Comparison between North Sea and Baltic Sea: Differences in levels of metals and arsenic in blue mussels
Blue mussels from the North Sea sampling sites Eckwarderhörne (Jadebay) and Südlich Lister Hafen/Königshafen (Sylt-Römö-Watt) have significantly higher mercury and arsenic contents compared to mussels from the Baltic Sea sampling site Darßer Ort. In contrast, cadmium levels are higher in Baltic Sea mussels. Lead concentrations are more or less the same in blue mussels from the sampling sites Darßer Ort and Eckwarderhörne whereas lower levels are observed in mussels from the Sylt-Römö-Watt. While nearly constant burdens are detected in mussels from Eckwarderhörne and Darßer Ort, concentrations of cadmium, mercury and arsenic have increased in mussels from the Sylt-Römö-Watt since the mid 1980s.
Blue mussels from both North Sea sites exceed the OSPAR background concentrations for cadmium, lead and mercury. Respective background concentrations for Baltic Sea mussels are not available yet.
Metal concentrations in environmental samples are the result of both, natural background concentrations and anthropogenic inputs. Furthermore, they are influenced by abiotic environmental factors. The same holds true for the non-metal arsenic.
In the North Sea and Baltic Sea, the main sources of arsenic and the heavy metals cadmium, lead and mercury are anthropogenic activities. The inputs differ between locations and lead to different element levels in biota. This can be shown using blue mussels from the three Environmental Specimen Bank sampling sites in the North Sea and Baltic Sea.
The highest cadmium levels are detected in mussels from the Baltic Sea sampling site Darßer Ort (mean: 2.1 ± 0.5 µg/g dry weight). During the study period, however, concentrations decreased slightly. Somewhat lower concentrations are found in mussels from the North Sea sites Eckwarderhörne (1.6 ± 0.3 µg/g dw) and Südlich Lister Hafen/Königshafen (1.2 ± 0.2 µg/g dw) (Figure 1). While no clear trend is apparent at Eckwarderhörne since the mid 1980s, cadmium levels increased significantly in mussels from the Sylt-Römö Watt.
Lead concentrations were highest in mussels from Eckwarderhörne (mean: 2.9 ± 0.5 µg/g dw) and the Baltic Sea sampling site Darßer Ort (2.6 ± 0.4 µg/g dw) (Figure 2). At both sites concentrations have decreased in the last ten years. Clearly lower lead contents but no trends with time are detected in mussels from the North Sea site Südlich Lister Hafen/Königshafen (1.6 ± 0.4 µg/g dw).
Significant differences between the North Sea sampling sites on the one hand and the Baltic Sea site on the other can be observed for mercury in blue mussels (figure 3). In Baltic Sea mussels mean mercury contents are 79.0 ± 14.6 ng/g dw and no trend over time is noticeable. Considerably higher levels are found in North Sea mussels, i.e. 256 ± 54 ng/g dw at Südlich Lister Hafen/Königshafen and 305 ± 60 ng/g dw at Eckwarderhörne. At Eckwarderhörne a slight decrease can be observed since the mid 1980s whereas concentrations have increased significantly in mussels from the Sylt-Römö-Watt.
Differences between the North Sea and Baltic Sea can also be observed for arsenic (figure 4). Mussels from the Baltic Sea site Darßer Ort have relatively low arsenic concentrations (mean 7.1 ± 1.2 µg/g dw) which remained more or less within the same range during the whole study period. Much higher arsenic levels are found in North Sea mussels with mean concentrations of 16.1 ± 3.1 µg/g dw in the Sylt-Römö-Watt and 13.4 ± 1.4 µg/g dw at Eckwarderhörne. Like mercury, arsenic levels have increased in mussels from the Sylt-Römö Watt since the beginning of the study, while no trend is noticeable at the sampling site Eckwarderhörne.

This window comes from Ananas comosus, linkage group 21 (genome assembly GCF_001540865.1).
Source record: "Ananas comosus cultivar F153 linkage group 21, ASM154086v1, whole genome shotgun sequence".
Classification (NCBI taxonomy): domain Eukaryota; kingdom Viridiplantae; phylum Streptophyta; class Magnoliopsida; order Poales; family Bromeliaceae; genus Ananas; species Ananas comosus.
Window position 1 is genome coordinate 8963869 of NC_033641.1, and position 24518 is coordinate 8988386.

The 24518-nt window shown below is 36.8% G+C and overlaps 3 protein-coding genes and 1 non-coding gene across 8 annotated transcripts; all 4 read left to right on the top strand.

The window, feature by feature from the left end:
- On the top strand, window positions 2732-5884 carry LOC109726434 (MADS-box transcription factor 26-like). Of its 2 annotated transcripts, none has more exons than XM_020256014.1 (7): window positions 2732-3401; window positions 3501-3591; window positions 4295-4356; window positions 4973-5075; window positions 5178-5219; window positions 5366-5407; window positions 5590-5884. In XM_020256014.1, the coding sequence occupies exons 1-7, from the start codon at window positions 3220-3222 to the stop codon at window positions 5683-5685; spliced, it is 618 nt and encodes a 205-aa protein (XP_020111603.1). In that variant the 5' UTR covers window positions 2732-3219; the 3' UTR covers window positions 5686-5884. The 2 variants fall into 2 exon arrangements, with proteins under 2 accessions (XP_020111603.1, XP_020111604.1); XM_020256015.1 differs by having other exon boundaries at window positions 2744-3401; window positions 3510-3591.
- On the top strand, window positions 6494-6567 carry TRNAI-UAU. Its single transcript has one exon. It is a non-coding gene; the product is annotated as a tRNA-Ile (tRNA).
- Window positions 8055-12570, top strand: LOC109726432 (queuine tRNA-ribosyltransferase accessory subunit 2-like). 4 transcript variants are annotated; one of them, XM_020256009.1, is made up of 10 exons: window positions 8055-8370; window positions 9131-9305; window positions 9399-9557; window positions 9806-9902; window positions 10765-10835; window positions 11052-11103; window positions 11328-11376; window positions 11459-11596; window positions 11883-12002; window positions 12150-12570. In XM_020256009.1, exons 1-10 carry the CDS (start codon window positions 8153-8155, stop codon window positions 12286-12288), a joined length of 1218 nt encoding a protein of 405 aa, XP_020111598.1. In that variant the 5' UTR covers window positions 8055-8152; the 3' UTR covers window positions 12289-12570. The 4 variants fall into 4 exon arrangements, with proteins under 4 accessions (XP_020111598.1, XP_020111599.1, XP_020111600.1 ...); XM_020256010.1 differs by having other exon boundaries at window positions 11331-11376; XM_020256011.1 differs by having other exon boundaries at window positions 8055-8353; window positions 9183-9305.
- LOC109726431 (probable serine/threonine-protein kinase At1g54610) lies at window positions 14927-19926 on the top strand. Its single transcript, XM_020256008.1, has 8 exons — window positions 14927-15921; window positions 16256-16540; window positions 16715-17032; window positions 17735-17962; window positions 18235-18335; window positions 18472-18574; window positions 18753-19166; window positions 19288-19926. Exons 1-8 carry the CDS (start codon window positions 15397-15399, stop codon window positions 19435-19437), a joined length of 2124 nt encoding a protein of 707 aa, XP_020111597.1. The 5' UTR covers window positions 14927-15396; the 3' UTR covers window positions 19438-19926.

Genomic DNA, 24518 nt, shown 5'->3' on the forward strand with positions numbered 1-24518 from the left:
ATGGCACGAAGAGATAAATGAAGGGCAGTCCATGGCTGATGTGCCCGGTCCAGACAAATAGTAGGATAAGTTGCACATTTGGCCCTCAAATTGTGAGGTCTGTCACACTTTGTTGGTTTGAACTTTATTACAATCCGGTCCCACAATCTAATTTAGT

Differences between the Environmental Specimen Bank sites in the North Sea and the Baltic Sea are first of all apparent for mercury and arsenic. Both elements are clearly higher in North Sea mussels as compared to mussels from the Baltic Sea.
In contrast, cadmium concentrations were mostly higher in Baltic Sea mussels although differences were not as pronounced as for mercury and arsenic.
The North Sea sampling area Südlich Lister Hafen/Königshafen was the only location where contamination (i.e., with cadmium, mercury and arsenic) significantly increased during the study period whereas at both other sites contaminant levels either decreased or remained more or less stable.
The heavy metal contamination of mussels from the North Sea sites can be evaluated using reference values developed by the OSPAR Commission. The respective background concentrations for mussels reflect the natural heavy metal loads whereas higher concentrations are considered as result of anthropogenic inputs.
The OSPAR background concentration for cadmium in blue mussels is 600 ng/g dry weight (= 0.6 µg/g dw). This value is exceeded at both North Sea sites: During the entire monitoring period cadmium levels ranged between 0.9 and 1.7 µg/g dw in mussels from the Sylt-Römo-Watt and between 1.1 and 2.4 µg/g dw in mussels from Eckwarderhörne.
The same is true for lead and mercury: Since monitoring started in the 1980s, lead and mercury levels in blue mussels are clearly higher than the respective OSPAR background concentrations of 800 ng/g dw (= 0.8 µg/g dw) for lead and 90 ng/g dw for mercury (i.e. lead concentrations in blue mussels during the study period: Sylt-Römo-Watt: 1.0 - 2.3 µg/g dw; Eckwarderhörne: 1.9 - 3.8 µg/g dw; mercury contents: Sylt-Römo-Watt: 157 - 332 ng/g dw; Eckwarderhörne: 202 - 457 ng/g dw).
Since no such reference values are available for blue mussels from the Baltic Sea, a similar evaluation is not possible.
Updated at: 2022-01-11
Twenty years of elemental analysis of marine biota within the German Specimen Bank - a thorough look at the data
Rüdel, Heinz; Fliedner, Annette; Kösters, Jan; Schröter-Kermani, Christa
Environ Sci Pollut Res 17 (2010), 5, 1025-1034, 2010